The mid autumn festival

If the host consents, the "lion" will come in and start dancing as a blessing of luck and fortune for the home. The number 4 is mainly what determines how big the prize is.

History Mid-Autumn Festival is an inherited custom of moon sacrificial ceremonies.

How to Celebrate the Mid-Autumn Festival

So the 15th of the 8th lunar month, the closest full moon day to the Autumnal Equinox, turned out to be a better choice and was set as a fixed festival.

Nowadays, people present moon cakes to relatives and friends to demonstrate that they wish them a long and happy life. Eventually the celebration came to symbolize a reverence for fertility, with prayers given for bountiful harvests, increase in livestock, and human babies.

The full moon symbolizes unity and offerings are made in the hopes for long life, reunion with distant relatives and new romance.

Mid-Autumn Festival

The options are limitless. Given an hour and a few household supplies, you can create a beautiful rectangular lantern that your child can decorate with pictures, Chinese characters or streamers. Like the Mid-Autumn Festival, these festivals have Buddhist origins and revolve around the full moon however unlike their East Asian counterparts they occur several times a year to correspond with each full moon as opposed to one day each year.

Please comment below if there are additional resources you would like to see added to the site! In Taiwan, the one day holiday falls on the festival day. Depending on your preference, you can either stay faithful to tradition or choose a more contemporary design with some savvy online shopping.

The moon cakes are round, symbolizing the reunion of a family, so it is easy to understand how the eating of moon cakes under the round moon can evoke longing for distant relatives and friends. The forlorn couple is reunited once a month when the full moon burns brightly from the force of their love.

This happened in the Tang Dynasty. Hence, mooncakes are sold in elegant boxes for presentation purpose. Customs On the festival day, family members gather to offer sacrifice to the moon, appreciate the bright full moon, eat moon cakes, and express strong yearnings toward family members and friends who live afar.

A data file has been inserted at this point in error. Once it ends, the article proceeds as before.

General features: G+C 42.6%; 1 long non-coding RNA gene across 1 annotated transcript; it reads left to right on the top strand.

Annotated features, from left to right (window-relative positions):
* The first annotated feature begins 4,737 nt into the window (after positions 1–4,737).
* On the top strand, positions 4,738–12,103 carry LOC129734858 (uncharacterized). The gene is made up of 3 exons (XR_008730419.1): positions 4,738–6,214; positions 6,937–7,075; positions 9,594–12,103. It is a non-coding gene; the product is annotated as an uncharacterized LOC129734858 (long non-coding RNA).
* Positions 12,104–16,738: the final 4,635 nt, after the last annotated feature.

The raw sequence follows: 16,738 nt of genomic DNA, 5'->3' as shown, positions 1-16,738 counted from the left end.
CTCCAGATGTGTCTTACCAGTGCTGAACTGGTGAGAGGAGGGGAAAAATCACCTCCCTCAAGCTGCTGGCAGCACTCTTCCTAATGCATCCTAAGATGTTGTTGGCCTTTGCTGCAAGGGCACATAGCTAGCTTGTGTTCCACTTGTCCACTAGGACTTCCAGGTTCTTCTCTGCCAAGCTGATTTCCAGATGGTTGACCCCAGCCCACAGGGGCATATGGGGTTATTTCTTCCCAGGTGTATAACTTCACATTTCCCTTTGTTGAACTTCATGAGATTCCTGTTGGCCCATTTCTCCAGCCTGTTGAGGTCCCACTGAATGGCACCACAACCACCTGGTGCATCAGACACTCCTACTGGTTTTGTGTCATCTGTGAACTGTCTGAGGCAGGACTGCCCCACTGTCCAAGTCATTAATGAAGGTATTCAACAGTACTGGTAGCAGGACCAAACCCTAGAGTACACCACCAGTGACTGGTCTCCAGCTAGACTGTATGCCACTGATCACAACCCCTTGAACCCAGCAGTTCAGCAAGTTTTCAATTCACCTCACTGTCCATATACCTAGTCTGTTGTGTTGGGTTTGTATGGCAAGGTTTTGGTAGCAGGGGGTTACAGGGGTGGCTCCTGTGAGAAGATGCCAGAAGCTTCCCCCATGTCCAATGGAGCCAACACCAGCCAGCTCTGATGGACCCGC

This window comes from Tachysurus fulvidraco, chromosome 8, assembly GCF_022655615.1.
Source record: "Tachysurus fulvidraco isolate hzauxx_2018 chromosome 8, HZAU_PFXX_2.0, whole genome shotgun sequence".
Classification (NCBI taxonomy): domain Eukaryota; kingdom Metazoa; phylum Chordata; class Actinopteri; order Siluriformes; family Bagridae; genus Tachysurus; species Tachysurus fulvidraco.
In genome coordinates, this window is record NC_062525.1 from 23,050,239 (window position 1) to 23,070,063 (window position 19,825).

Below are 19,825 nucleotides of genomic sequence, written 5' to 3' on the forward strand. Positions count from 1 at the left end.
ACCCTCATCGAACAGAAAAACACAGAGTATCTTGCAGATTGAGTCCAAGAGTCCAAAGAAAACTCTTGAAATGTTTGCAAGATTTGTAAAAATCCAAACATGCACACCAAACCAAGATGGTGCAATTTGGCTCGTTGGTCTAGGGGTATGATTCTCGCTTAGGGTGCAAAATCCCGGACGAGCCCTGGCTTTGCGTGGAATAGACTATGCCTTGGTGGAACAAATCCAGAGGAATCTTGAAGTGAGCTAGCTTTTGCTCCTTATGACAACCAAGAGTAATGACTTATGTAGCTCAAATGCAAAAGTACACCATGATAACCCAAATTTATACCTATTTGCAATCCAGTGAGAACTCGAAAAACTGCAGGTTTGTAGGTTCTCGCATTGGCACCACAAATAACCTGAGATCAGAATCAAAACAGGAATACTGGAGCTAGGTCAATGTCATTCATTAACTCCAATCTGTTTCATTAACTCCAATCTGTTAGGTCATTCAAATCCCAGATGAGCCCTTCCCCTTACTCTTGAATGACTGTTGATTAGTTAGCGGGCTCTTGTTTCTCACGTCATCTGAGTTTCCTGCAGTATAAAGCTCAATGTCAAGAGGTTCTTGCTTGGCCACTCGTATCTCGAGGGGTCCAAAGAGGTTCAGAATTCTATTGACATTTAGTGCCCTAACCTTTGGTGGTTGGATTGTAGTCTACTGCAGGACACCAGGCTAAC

Neighbourhoods across Hong Kong set impressive lantern exhibitions with traditional stage shows, game stalls, palm readings, and many other festive activities.

Sharad Purnima Sharad Purnima is a harvest festival celebrated on the full moon day of the Hindu lunar month of Ashvin September—Octobermarking the end of the monsoon season. The people expressed their faith more liberally than the royal class and so they did not strictly hold their activities on the Autumnal Equinox.

Xiamen[ edit ] A unique tradition is celebrated quite exclusively in the island city of Xiamen. The ancient Chinese observed that the movement of the moon had a close relationship with changes of the seasons and agricultural production.

It also occurs around the time of the Mid-Autumn Festival, depending on the lunar calendar. Hence, to express their thanks to the moon and celebrate the harvest, they offered a sacrifice to the moon on autumn days.Join us for a spectacular Mid-Autumn Festival, the third event in our Heritage with Heart series!

This night market-style dining celebration will include live music and family-friendly interactive food stations like dim sum, noodles, tea.

The Mid-Autumn Festival is a harvest festival that focuses on the spirit of gratitude. So the ancient story goes, the beautiful Chang’e drank an elixir of immortality and flew to the moon, while the archer Hou Yi later became the God of the Sun.

The Mid-Autumn Festival is a harvest festival celebrated notably by ethnic Chinese and Vietnamese peoples. [1] [2] The festival is held on the 15th day of the 8th month of the lunar calendar with full moon at night, corresponding to late September to early October of the Gregorian calendar with a full moon at night.

Mid-Autumn Festival Happy Mid-Autumn Festival! Traditionally, this is the time for Chinese people worldwide to give thanks to the harvest and.

Mid-Autumn Festival in China 2018

The Mid-Autumn festival, or zhong qiu jie, is the Chinese celebration when the moon is at its brightest point of the entire known as the Moon Festival, this holiday falls on the fifteenth day of the eighth month of the lunar calendar (either September or October).

Mid-Autumn Festival Dates inChinese Mid-Autumn Festival Mid-Autumn Festival is held on the 15th day of the eighth month of the Chinese calendar, which is in September or early October on the Gregorian calendar.

The mid autumn festival
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